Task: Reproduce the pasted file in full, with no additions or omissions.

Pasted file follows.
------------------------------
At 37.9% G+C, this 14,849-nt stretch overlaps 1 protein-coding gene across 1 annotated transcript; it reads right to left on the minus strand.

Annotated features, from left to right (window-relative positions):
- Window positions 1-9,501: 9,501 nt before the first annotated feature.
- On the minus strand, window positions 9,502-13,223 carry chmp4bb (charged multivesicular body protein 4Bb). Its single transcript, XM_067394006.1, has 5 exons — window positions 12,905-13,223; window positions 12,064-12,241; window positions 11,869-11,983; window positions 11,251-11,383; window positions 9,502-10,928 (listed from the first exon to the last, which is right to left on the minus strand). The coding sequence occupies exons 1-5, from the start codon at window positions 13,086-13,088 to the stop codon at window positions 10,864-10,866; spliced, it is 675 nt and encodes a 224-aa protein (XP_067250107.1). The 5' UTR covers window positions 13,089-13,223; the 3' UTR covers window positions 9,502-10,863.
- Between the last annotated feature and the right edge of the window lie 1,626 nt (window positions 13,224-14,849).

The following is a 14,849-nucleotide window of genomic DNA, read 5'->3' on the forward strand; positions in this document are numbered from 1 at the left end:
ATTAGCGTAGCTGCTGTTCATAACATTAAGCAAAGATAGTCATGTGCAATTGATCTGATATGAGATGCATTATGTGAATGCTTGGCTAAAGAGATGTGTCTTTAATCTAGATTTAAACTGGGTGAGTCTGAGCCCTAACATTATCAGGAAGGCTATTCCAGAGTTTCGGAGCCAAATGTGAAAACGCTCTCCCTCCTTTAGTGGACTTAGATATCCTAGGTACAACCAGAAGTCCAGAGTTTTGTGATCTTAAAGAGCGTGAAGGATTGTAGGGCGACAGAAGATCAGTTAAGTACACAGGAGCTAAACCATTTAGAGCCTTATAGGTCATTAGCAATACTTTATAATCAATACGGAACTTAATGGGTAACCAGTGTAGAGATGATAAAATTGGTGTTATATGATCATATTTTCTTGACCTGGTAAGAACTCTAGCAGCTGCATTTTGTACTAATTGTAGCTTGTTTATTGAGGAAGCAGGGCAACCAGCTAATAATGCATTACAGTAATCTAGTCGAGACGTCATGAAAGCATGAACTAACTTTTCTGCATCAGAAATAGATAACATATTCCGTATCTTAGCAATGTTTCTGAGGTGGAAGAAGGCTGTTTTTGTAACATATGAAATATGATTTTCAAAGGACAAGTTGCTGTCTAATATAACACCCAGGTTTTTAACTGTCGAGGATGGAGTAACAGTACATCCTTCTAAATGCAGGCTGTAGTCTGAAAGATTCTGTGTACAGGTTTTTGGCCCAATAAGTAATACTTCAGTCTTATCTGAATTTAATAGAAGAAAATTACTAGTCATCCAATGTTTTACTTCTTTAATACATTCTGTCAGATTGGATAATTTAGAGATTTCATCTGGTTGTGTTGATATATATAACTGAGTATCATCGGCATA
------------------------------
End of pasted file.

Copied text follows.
At 37.9% G+C, this 14,849-nt stretch overlaps 1 protein-coding gene across 1 annotated transcript; it reads right to left on the minus strand.

Annotated features, from left to right (window-relative positions):
- Window positions 1-9,501: 9,501 nt before the first annotated feature.
- On the minus strand, window positions 9,502-13,223 carry chmp4bb (charged multivesicular body protein 4Bb). Its single transcript, XM_067394006.1, has 5 exons — window positions 12,905-13,223; window positions 12,064-12,241; window positions 11,869-11,983; window positions 11,251-11,383; window positions 9,502-10,928 (listed from the first exon to the last, which is right to left on the minus strand). The coding sequence occupies exons 1-5, from the start codon at window positions 13,086-13,088 to the stop codon at window positions 10,864-10,866; spliced, it is 675 nt and encodes a 224-aa protein (XP_067250107.1). The 5' UTR covers window positions 13,089-13,223; the 3' UTR covers window positions 9,502-10,863.
- Between the last annotated feature and the right edge of the window lie 1,626 nt (window positions 13,224-14,849).

The following is a 14,849-nucleotide window of genomic DNA, read 5'->3' on the forward strand; positions in this document are numbered from 1 at the left end:
ATTAGCGTAGCTGCTGTTCATAACATTAAGCAAAGATAGTCATGTGCAATTGATCTGATATGAGATGCATTATGTGAATGCTTGGCTAAAGAGATGTGTCTTTAATCTAGATTTAAACTGGGTGAGTCTGAGCCCTAACATTATCAGGAAGGCTATTCCAGAGTTTCGGAGCCAAATGTGAAAACGCTCTCCCTCCTTTAGTGGACTTAGATATCCTAGGTACAACCAGAAGTCCAGAGTTTTGTGATCTTAAAGAGCGTGAAGGATTGTAGGGCGACAGAAGATCAGTTAAGTACACAGGAGCTAAACCATTTAGAGCCTTATAGGTCATTAGCAATACTTTATAATCAATACGGAACTTAATGGGTAACCAGTGTAGAGATGATAAAATTGGTGTTATATGATCATATTTTCTTGACCTGGTAAGAACTCTAGCAGCTGCATTTTGTACTAATTGTAGCTTGTTTATTGAGGAAGCAGGGCAACCAGCTAATAATGCATTACAGTAATCTAGTCGAGACGTCATGAAAGCATGAACTAACTTTTCTGCATCAGAAATAGATAACATATTCCGTATCTTAGCAATGTTTCTGAGGTGGAAGAAGGCTGTTTTTGTAACATATGAAATATGATTTTCAAAGGACAAGTTGCTGTCTAATATAACACCCAGGTTTTTAACTGTCGAGGATGGAGTAACAGTACATCCTTCTAAATGCAGGCTGTAGTCTGAAAGATTCTGTGTACAGGTTTTTGGCCCAATAAGTAATACTTCAGTCTTATCTGAATTTAATAGAAGAAAATTACTAGTCATCCAATGTTTTACTTCTTTAATACATTCTGTCAGATTGGATAATTTAGAGATTTCATCTGGTTGTGTTGATATATATAACTGAGTATCATCGGCATA